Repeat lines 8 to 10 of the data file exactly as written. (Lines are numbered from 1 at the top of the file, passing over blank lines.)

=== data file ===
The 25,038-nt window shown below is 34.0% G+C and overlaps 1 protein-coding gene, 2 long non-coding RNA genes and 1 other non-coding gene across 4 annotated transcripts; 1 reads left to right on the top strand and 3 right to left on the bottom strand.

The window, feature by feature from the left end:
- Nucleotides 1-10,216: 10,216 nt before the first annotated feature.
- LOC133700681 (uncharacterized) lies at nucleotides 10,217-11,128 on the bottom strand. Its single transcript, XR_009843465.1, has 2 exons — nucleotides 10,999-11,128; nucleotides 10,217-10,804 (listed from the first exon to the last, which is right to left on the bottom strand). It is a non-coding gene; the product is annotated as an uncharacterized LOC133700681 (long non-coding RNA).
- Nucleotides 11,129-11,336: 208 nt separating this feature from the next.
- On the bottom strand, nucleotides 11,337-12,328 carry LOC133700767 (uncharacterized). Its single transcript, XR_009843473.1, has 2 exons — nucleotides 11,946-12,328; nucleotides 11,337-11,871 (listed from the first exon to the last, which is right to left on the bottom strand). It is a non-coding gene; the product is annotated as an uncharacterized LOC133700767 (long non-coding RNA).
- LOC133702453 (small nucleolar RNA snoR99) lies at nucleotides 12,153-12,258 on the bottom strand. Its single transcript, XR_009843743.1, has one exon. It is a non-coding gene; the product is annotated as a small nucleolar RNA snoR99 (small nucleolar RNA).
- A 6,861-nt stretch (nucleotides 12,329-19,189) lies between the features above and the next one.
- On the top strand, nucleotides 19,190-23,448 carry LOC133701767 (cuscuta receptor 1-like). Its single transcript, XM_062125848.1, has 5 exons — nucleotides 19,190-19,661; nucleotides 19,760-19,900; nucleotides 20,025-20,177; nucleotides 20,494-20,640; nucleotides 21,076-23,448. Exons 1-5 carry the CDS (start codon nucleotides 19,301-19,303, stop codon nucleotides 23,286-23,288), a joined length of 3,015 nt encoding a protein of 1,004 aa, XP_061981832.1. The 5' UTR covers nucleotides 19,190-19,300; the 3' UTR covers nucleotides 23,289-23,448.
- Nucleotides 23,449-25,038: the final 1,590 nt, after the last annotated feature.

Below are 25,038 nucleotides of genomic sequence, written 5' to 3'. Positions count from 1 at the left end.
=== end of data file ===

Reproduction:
- A 6,861-nt stretch (nucleotides 12,329-19,189) lies between the features above and the next one.
- On the top strand, nucleotides 19,190-23,448 carry LOC133701767 (cuscuta receptor 1-like). Its single transcript, XM_062125848.1, has 5 exons — nucleotides 19,190-19,661; nucleotides 19,760-19,900; nucleotides 20,025-20,177; nucleotides 20,494-20,640; nucleotides 21,076-23,448. Exons 1-5 carry the CDS (start codon nucleotides 19,301-19,303, stop codon nucleotides 23,286-23,288), a joined length of 3,015 nt encoding a protein of 1,004 aa, XP_061981832.1. The 5' UTR covers nucleotides 19,190-19,300; the 3' UTR covers nucleotides 23,289-23,448.
- Nucleotides 23,449-25,038: the final 1,590 nt, after the last annotated feature.